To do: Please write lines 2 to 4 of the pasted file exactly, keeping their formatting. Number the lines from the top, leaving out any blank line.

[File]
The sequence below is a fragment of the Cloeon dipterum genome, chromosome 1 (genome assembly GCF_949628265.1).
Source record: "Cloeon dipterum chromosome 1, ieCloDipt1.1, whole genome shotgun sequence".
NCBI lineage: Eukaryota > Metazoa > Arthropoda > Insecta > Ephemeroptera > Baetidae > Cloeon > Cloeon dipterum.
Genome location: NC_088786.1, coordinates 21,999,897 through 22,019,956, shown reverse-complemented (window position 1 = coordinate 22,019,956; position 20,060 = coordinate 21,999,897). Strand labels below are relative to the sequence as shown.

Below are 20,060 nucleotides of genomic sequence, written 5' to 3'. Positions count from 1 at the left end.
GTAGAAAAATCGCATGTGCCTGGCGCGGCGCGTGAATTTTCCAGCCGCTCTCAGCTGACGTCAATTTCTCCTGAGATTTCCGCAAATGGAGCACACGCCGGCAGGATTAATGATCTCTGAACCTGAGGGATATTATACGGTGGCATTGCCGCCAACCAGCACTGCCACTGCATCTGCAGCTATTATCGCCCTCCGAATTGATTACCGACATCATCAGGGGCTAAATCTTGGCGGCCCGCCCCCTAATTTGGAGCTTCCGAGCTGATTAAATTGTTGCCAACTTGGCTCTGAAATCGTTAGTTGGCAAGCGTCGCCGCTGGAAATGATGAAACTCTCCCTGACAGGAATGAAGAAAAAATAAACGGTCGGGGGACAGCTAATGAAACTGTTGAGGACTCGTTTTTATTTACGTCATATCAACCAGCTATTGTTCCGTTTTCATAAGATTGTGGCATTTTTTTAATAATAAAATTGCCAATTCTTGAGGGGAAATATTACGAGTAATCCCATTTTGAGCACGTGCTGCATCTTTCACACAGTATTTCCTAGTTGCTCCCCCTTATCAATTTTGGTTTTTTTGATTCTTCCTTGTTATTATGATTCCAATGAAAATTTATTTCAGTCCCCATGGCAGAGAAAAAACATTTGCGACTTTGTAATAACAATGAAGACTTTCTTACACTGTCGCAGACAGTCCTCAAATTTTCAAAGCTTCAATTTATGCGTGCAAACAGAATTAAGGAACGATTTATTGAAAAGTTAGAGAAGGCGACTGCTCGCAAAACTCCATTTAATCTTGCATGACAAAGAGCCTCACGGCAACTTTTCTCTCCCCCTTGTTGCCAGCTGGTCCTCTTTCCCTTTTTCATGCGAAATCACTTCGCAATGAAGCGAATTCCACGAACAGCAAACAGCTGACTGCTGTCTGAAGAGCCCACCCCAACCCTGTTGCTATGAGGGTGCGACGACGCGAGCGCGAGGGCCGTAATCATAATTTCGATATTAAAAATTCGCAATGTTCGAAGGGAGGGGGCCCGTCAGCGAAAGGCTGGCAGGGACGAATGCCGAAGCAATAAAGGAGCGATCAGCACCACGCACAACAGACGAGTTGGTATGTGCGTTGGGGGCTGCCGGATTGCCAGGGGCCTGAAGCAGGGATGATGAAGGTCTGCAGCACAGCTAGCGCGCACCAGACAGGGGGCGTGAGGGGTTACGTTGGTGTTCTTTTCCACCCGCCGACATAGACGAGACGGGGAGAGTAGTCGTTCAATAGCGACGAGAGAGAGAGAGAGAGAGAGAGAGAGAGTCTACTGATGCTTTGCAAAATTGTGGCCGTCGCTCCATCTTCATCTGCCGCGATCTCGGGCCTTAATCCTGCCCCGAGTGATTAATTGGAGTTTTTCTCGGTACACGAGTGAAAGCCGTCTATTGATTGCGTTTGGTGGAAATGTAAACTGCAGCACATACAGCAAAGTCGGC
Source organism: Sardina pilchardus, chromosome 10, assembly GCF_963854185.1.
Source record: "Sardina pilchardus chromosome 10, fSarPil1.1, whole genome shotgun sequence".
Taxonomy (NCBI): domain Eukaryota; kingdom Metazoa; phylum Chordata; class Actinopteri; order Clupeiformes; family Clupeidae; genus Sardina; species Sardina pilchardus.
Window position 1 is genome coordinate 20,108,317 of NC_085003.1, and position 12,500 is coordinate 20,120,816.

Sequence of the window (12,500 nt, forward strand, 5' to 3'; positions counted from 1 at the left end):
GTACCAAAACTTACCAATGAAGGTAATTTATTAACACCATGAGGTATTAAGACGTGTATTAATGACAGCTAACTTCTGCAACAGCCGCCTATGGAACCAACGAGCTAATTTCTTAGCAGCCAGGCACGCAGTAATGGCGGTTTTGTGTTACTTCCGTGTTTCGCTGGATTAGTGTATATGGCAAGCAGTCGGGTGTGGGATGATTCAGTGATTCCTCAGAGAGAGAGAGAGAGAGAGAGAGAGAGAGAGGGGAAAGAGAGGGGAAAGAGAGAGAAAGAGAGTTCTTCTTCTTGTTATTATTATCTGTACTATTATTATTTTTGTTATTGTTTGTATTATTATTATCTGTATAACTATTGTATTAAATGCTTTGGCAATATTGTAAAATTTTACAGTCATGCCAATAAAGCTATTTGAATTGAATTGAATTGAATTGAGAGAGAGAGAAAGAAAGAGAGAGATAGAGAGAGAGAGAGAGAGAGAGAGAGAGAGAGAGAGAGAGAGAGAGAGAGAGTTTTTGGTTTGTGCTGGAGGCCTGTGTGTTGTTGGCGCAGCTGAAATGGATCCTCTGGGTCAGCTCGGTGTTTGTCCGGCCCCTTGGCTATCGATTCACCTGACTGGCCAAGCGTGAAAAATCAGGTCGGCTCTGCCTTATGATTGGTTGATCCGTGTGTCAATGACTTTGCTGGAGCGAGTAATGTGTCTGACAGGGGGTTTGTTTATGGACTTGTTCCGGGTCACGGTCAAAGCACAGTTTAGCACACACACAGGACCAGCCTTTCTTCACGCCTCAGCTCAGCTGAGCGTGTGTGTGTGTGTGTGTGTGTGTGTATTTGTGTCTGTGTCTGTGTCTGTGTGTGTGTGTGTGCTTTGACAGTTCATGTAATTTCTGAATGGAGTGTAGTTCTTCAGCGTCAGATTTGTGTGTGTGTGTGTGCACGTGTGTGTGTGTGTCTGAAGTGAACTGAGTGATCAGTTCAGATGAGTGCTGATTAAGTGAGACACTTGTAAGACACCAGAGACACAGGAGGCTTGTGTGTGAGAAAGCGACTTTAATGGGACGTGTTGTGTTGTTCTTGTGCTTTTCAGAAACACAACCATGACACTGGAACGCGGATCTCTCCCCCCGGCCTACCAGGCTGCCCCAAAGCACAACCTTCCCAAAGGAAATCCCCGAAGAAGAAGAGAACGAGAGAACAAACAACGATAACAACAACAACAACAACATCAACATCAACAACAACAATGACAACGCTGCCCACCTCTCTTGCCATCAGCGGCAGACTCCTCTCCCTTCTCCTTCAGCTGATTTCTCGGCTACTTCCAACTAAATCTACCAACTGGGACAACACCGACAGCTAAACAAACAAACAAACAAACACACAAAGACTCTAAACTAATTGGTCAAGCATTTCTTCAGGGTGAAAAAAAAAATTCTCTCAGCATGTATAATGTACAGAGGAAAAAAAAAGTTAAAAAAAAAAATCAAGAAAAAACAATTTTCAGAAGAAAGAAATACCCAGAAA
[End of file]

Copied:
Source record: "Cloeon dipterum chromosome 1, ieCloDipt1.1, whole genome shotgun sequence".
NCBI lineage: Eukaryota > Metazoa > Arthropoda > Insecta > Ephemeroptera > Baetidae > Cloeon > Cloeon dipterum.
Genome location: NC_088786.1, coordinates 21,999,897 through 22,019,956, shown reverse-complemented (window position 1 = coordinate 22,019,956; position 20,060 = coordinate 21,999,897). Strand labels below are relative to the sequence as shown.